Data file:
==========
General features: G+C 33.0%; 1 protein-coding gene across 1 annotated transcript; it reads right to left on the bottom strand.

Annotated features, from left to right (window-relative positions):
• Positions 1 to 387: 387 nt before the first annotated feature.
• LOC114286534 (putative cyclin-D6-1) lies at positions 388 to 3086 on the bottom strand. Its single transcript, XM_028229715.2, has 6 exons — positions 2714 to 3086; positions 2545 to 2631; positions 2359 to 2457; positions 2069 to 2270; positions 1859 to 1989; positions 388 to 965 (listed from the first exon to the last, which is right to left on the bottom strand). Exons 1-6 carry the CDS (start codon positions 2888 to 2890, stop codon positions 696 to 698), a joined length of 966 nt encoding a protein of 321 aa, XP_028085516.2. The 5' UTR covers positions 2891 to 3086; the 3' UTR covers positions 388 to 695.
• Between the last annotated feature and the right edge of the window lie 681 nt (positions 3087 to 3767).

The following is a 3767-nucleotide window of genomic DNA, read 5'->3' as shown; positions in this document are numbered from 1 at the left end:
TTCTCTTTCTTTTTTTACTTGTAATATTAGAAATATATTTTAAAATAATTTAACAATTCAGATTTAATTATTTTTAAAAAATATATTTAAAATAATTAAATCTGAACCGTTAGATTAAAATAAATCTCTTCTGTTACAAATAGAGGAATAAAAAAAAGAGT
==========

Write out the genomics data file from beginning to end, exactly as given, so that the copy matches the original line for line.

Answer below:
General features: G+C 33.0%; 1 protein-coding gene across 1 annotated transcript; it reads right to left on the bottom strand.

Annotated features, from left to right (window-relative positions):
• Positions 1 to 387: 387 nt before the first annotated feature.
• LOC114286534 (putative cyclin-D6-1) lies at positions 388 to 3086 on the bottom strand. Its single transcript, XM_028229715.2, has 6 exons — positions 2714 to 3086; positions 2545 to 2631; positions 2359 to 2457; positions 2069 to 2270; positions 1859 to 1989; positions 388 to 965 (listed from the first exon to the last, which is right to left on the bottom strand). Exons 1-6 carry the CDS (start codon positions 2888 to 2890, stop codon positions 696 to 698), a joined length of 966 nt encoding a protein of 321 aa, XP_028085516.2. The 5' UTR covers positions 2891 to 3086; the 3' UTR covers positions 388 to 695.
• Between the last annotated feature and the right edge of the window lie 681 nt (positions 3087 to 3767).

The following is a 3767-nucleotide window of genomic DNA, read 5'->3' as shown; positions in this document are numbered from 1 at the left end:
TTCTCTTTCTTTTTTTACTTGTAATATTAGAAATATATTTTAAAATAATTTAACAATTCAGATTTAATTATTTTTAAAAAATATATTTAAAATAATTAAATCTGAACCGTTAGATTAAAATAAATCTCTTCTGTTACAAATAGAGGAATAAAAAAAAGAGT